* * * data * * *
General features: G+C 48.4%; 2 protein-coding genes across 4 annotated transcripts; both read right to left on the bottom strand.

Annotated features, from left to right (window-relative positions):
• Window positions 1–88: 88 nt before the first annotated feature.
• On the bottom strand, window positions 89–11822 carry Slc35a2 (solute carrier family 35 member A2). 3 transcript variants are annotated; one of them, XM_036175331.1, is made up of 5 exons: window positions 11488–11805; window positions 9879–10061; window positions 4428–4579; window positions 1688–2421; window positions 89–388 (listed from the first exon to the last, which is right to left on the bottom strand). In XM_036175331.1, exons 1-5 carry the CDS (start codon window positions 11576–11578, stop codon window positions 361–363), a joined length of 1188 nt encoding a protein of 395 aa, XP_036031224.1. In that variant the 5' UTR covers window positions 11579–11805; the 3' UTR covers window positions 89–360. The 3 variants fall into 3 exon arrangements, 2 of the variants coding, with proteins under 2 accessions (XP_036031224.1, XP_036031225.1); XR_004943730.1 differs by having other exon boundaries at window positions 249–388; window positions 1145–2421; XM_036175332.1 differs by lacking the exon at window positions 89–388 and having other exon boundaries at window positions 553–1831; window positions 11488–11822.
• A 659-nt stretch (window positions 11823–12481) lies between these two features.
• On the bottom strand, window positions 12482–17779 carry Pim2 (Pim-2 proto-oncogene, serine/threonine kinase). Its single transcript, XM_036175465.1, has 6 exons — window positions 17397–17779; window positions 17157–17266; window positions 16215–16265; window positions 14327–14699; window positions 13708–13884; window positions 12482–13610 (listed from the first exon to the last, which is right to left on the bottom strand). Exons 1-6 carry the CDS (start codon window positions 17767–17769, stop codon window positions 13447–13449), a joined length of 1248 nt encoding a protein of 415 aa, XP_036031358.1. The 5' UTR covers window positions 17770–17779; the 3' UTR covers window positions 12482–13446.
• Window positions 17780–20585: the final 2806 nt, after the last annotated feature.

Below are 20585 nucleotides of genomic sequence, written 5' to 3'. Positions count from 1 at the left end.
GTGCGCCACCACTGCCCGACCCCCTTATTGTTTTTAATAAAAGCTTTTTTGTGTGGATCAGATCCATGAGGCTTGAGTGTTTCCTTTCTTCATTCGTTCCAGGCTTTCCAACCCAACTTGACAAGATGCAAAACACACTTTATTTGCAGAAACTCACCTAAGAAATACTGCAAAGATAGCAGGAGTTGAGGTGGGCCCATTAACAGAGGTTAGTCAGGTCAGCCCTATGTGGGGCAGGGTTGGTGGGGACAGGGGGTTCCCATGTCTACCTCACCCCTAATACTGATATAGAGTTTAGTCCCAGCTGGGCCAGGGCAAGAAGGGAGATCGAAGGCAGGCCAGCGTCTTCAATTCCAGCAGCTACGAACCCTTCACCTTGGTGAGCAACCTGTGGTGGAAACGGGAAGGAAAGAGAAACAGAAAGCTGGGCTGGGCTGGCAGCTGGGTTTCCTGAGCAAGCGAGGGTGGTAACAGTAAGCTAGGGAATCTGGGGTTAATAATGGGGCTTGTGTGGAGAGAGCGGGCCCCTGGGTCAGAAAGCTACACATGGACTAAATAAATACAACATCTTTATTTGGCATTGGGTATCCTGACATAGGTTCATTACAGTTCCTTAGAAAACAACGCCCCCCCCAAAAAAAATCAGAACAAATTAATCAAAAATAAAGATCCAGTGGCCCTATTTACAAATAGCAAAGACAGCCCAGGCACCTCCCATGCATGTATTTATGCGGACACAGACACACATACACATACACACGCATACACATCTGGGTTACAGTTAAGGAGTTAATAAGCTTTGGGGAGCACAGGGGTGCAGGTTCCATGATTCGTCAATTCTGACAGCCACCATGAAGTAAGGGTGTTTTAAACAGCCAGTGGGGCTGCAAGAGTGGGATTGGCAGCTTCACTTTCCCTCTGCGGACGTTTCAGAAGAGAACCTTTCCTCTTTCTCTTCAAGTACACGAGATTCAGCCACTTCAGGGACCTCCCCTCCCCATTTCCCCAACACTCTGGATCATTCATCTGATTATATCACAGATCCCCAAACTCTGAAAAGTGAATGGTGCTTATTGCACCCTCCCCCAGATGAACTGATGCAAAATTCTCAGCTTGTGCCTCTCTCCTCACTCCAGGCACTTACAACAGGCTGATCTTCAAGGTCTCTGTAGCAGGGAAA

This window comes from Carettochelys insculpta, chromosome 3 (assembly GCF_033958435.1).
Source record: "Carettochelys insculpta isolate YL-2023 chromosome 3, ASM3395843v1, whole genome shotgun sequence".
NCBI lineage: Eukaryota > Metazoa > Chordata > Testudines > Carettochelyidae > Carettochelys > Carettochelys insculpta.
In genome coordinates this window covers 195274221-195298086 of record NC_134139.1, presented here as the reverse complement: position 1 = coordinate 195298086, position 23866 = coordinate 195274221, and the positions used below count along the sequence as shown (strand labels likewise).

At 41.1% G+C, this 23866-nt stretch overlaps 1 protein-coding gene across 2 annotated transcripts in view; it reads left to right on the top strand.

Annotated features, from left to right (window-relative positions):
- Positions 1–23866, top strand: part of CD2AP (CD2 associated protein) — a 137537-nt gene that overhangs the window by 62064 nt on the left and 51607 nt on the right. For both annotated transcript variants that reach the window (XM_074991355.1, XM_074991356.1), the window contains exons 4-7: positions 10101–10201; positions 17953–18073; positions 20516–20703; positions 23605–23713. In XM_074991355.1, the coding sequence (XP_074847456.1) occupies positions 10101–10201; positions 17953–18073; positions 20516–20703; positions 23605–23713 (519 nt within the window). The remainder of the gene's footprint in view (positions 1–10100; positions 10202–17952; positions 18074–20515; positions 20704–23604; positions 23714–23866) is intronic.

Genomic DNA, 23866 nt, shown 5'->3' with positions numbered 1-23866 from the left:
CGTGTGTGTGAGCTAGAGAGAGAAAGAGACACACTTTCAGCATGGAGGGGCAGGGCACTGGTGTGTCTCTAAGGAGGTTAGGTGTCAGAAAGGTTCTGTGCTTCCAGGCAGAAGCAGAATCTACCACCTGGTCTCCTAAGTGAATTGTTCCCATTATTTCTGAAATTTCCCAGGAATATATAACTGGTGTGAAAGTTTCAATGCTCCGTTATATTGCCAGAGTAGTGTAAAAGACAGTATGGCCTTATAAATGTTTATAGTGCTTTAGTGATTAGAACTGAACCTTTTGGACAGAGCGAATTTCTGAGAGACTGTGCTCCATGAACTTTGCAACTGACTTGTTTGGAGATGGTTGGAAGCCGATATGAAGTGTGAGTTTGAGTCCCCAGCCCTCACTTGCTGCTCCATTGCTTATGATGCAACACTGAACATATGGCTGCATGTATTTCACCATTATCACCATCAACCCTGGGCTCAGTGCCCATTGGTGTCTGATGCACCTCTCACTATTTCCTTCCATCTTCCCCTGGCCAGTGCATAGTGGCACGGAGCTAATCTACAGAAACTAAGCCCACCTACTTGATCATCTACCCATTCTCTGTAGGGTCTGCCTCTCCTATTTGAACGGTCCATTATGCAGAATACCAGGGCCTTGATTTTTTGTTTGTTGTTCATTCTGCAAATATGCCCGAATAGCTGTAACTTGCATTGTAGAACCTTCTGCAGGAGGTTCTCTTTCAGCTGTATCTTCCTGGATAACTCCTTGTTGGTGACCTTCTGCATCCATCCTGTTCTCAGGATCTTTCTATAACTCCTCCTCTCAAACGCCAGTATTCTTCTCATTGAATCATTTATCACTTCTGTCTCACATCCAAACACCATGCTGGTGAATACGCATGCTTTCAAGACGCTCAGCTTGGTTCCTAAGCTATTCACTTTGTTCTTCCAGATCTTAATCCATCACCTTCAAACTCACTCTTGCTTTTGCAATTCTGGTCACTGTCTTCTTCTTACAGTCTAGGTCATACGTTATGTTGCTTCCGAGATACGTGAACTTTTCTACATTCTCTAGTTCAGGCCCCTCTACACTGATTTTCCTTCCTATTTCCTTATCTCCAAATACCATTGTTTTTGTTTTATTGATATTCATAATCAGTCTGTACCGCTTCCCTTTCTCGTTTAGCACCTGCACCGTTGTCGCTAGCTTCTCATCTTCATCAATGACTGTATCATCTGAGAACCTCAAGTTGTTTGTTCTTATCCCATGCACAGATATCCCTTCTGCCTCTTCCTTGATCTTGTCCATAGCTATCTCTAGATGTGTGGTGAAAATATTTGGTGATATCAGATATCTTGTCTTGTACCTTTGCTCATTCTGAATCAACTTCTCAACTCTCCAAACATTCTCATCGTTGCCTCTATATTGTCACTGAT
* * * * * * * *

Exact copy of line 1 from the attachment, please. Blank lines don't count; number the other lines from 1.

General features: G+C 48.4%; 2 protein-coding genes across 4 annotated transcripts; both read right to left on the bottom strand.